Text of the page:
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Summer visitor to scrubby habitats across the county


Photograph by: 
Ian Andrews

Whitethroat: back from the brink

Post date: Monday, 28 April, 2014 - 00:00

It seems that the warblers come back to us from Africa in phases; first comes the chiffchaff, then the willow warblers, the blackcap next, and then, in late April, the whitethroat (Sylvia communis). 

As I wander the hills of the Purbeck coast and the ridge these, and their close cousin the lesser whitethroat, can often be heard but not always seen on scrub, gorse, hedgerows and bramble. Their 'song' is a rasping, vigorous, rambling, continuous chatter and this is the best way to tell them from the 'lesser' which has more pattern to its song, a bit like a chaffinch with a sore throat! To tell them apart visually you need a good look. The 'lesser' has a greyer back rather than brown, the underside is white rather than buff and the face has a dark grey 'mask' around the eyes.

The whitethroat is not as common as it once was. Back in the 1960s their population was steadily increasing and then disaster struck in the spring of 1970. Their migration passage back means they have to cross the Sahara desert and that year the timing of that journey coincided with strong winds and severe dust storms in the desert and countless birds were lost. The numbers that made it back were a small fraction of previous years population and they remained quite scarce for some years but gradually they do seem to have recovered somewhat. It just shows what a dangerous and exhausting strategy migration is but it must work or they would not do it.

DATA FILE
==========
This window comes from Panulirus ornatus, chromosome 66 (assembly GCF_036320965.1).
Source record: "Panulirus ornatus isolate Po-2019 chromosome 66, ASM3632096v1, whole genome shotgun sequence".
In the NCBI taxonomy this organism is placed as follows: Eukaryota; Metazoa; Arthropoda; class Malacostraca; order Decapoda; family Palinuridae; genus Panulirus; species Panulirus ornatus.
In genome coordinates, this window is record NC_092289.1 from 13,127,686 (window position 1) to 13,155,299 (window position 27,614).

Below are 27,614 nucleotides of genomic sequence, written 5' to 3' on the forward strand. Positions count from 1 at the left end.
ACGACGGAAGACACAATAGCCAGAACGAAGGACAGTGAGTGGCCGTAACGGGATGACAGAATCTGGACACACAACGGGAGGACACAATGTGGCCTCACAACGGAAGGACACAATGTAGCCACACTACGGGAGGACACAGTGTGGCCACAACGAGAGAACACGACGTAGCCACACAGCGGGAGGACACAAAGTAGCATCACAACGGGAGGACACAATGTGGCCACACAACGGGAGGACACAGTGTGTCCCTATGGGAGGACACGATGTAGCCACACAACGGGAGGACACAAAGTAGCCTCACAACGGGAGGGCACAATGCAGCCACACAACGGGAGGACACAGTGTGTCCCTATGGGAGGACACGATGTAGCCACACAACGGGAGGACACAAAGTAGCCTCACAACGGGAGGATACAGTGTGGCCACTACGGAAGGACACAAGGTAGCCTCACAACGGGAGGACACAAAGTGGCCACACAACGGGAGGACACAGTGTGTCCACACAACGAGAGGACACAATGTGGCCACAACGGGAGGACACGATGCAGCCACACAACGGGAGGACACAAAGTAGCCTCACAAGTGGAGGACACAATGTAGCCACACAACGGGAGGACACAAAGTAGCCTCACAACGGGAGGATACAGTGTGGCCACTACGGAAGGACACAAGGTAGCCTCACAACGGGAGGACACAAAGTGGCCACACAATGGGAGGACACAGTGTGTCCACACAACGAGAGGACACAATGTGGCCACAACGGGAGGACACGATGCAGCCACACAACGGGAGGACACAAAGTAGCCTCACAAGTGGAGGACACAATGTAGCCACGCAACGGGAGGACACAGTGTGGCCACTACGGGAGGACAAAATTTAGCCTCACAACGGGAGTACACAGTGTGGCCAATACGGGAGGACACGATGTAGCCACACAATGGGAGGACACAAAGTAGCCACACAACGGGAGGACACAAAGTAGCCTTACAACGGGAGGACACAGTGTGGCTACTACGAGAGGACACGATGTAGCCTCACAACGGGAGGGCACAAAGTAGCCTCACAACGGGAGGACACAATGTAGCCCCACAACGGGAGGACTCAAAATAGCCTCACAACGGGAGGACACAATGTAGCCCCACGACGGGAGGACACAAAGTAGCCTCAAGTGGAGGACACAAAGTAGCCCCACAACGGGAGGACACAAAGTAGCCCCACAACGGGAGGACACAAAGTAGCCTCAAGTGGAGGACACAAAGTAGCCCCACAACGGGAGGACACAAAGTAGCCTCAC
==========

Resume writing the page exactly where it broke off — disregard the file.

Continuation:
The records for this species have been organised into reports, charts, maps and photos. Click a pic below to see the detail:

Sites List Distribution Map Distribution Map Some Charts Some Photographs Original Tweets Relatives Guidance Notes
Common Name Whitethroat
Alternative Name(s) Common Whitethroat
Scientific Name Sylvia communis
Status Locally frequent
Interest Level
Species Family Warblers
  • 03 - March
  • 04 - April
  • 05 - May
  • 06 - June
  • 07 - July
  • 08 - August
  • 09 - September
Preferred Environment
  • Downland and scrub
Look for Harsh, continuous song coming from scrubby bushes on open countryside
Additional Identification Notes
  • Now more numerous and numbers recovering from severe losses on migration some years ago
  • Best found through its song but once seen the white throat stands out as the main feature
  • Browner than the lesser whitethroat and found in more open habitat